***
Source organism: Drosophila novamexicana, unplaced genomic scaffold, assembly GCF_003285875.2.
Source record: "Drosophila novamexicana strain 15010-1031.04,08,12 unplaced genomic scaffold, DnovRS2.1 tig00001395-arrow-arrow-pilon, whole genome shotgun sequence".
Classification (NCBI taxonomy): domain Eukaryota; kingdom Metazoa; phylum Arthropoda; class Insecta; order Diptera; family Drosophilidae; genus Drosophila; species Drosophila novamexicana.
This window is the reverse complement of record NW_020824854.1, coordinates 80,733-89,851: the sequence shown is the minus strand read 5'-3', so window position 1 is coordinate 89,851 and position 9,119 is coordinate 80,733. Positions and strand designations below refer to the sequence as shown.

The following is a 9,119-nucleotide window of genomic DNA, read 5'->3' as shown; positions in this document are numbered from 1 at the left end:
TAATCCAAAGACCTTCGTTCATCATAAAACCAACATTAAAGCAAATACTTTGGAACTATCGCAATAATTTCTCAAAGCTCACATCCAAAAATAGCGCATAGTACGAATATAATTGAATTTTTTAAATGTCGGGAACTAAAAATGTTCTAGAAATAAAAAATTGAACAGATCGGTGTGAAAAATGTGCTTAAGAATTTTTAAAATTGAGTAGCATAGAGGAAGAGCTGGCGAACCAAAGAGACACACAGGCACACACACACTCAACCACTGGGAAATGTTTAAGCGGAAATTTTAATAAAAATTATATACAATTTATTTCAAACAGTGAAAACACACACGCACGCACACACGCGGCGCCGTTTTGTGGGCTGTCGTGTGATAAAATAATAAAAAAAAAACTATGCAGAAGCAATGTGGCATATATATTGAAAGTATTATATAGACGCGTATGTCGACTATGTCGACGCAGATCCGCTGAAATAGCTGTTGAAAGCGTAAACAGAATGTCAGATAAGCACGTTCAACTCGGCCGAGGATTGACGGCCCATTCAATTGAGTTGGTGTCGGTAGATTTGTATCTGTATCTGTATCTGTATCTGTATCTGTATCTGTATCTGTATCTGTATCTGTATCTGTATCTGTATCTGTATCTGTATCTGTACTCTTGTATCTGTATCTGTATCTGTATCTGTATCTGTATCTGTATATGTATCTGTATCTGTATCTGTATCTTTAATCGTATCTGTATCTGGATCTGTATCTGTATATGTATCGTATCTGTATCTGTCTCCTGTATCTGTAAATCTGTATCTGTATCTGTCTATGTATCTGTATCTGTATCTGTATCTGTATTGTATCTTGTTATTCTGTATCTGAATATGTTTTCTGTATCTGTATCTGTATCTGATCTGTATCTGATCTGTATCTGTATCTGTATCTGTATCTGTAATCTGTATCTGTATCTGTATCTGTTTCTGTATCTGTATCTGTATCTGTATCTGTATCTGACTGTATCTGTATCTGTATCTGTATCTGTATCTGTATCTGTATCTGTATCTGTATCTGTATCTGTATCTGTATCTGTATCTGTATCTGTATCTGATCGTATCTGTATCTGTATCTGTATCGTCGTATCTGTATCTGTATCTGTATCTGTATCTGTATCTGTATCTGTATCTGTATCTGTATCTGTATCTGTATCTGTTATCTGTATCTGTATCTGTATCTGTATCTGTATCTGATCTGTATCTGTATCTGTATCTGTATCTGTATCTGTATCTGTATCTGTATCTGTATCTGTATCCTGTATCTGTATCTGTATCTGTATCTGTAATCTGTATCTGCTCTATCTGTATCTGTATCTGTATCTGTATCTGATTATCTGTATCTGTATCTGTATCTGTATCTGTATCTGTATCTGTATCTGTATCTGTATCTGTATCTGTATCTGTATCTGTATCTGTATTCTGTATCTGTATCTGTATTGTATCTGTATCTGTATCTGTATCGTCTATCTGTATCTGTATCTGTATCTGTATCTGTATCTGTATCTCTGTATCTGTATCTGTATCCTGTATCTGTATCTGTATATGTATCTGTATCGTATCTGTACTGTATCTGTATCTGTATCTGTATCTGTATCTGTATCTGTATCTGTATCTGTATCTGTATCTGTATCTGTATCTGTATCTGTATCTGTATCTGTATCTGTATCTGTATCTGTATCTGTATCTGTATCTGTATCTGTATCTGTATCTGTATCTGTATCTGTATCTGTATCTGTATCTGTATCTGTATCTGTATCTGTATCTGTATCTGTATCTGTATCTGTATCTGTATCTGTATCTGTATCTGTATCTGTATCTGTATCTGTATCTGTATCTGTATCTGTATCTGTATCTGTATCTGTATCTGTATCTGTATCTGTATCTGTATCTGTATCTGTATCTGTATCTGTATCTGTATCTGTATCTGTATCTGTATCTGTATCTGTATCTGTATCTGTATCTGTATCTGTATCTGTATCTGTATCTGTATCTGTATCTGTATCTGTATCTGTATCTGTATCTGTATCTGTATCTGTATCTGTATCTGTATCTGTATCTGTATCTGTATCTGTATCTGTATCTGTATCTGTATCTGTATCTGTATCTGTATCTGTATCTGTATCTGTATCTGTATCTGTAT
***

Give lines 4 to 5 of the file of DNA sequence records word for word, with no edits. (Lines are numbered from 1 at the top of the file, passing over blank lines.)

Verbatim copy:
This window is the reverse complement of record NW_020824854.1, coordinates 80,733-89,851: the sequence shown is the minus strand read 5'-3', so window position 1 is coordinate 89,851 and position 9,119 is coordinate 80,733. Positions and strand designations below refer to the sequence as shown.

The following is a 9,119-nucleotide window of genomic DNA, read 5'->3' as shown; positions in this document are numbered from 1 at the left end: